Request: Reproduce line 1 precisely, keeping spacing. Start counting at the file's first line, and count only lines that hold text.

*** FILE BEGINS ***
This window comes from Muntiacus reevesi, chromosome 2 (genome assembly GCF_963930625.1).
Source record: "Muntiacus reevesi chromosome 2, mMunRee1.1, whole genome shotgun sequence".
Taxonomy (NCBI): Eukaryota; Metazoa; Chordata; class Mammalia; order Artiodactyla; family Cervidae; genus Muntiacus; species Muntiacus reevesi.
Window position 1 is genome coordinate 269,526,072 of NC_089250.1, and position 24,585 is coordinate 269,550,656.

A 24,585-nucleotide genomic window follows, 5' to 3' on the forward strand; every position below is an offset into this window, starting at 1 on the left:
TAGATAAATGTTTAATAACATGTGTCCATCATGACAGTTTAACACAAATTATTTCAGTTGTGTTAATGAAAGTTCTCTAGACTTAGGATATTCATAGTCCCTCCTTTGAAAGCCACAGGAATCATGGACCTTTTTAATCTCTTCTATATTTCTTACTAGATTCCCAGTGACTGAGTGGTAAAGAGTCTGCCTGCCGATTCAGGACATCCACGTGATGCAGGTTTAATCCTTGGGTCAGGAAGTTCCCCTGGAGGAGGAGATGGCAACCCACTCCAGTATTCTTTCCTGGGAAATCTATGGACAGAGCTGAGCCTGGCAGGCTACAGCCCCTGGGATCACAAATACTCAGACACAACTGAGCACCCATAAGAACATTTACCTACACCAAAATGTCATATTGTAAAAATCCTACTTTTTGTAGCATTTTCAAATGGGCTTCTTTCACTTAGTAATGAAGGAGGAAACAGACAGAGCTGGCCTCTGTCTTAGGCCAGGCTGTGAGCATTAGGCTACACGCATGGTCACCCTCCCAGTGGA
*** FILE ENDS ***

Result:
This window comes from Muntiacus reevesi, chromosome 2 (genome assembly GCF_963930625.1).